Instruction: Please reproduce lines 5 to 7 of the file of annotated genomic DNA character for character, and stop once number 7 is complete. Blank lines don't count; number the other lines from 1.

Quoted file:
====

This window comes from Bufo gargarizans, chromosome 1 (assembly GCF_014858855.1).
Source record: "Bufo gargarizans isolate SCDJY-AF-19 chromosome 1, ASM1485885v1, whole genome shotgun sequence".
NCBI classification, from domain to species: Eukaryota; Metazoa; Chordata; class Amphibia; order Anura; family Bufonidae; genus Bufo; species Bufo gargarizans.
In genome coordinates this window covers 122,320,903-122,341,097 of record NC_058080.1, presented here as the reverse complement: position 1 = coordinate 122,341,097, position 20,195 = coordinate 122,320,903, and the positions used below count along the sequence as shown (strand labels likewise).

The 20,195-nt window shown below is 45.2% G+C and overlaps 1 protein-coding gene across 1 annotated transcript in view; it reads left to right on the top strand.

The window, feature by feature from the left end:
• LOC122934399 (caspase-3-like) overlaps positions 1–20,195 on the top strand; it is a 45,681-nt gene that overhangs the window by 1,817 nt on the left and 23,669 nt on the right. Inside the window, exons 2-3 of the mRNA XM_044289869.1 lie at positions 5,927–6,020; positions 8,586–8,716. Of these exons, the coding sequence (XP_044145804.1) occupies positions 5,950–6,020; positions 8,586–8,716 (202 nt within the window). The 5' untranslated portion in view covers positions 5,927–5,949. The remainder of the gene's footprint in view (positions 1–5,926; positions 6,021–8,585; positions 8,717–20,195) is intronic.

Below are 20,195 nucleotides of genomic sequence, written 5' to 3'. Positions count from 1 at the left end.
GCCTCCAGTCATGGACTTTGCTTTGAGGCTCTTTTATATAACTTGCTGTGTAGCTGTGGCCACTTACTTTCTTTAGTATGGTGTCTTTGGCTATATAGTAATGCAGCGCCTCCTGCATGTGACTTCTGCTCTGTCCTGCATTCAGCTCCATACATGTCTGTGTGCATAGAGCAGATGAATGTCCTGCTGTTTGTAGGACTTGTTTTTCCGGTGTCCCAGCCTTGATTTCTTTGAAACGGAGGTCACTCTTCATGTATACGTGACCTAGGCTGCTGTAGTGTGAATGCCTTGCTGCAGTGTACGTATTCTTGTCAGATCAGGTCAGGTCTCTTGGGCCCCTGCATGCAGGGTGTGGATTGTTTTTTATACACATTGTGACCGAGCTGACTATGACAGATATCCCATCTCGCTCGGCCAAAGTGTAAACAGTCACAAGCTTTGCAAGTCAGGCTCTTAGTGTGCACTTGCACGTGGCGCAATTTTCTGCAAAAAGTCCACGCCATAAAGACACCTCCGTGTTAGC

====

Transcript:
The 20,195-nt window shown below is 45.2% G+C and overlaps 1 protein-coding gene across 1 annotated transcript in view; it reads left to right on the top strand.

The window, feature by feature from the left end:
• LOC122934399 (caspase-3-like) overlaps positions 1–20,195 on the top strand; it is a 45,681-nt gene that overhangs the window by 1,817 nt on the left and 23,669 nt on the right. Inside the window, exons 2-3 of the mRNA XM_044289869.1 lie at positions 5,927–6,020; positions 8,586–8,716. Of these exons, the coding sequence (XP_044145804.1) occupies positions 5,950–6,020; positions 8,586–8,716 (202 nt within the window). The 5' untranslated portion in view covers positions 5,927–5,949. The remainder of the gene's footprint in view (positions 1–5,926; positions 6,021–8,585; positions 8,717–20,195) is intronic.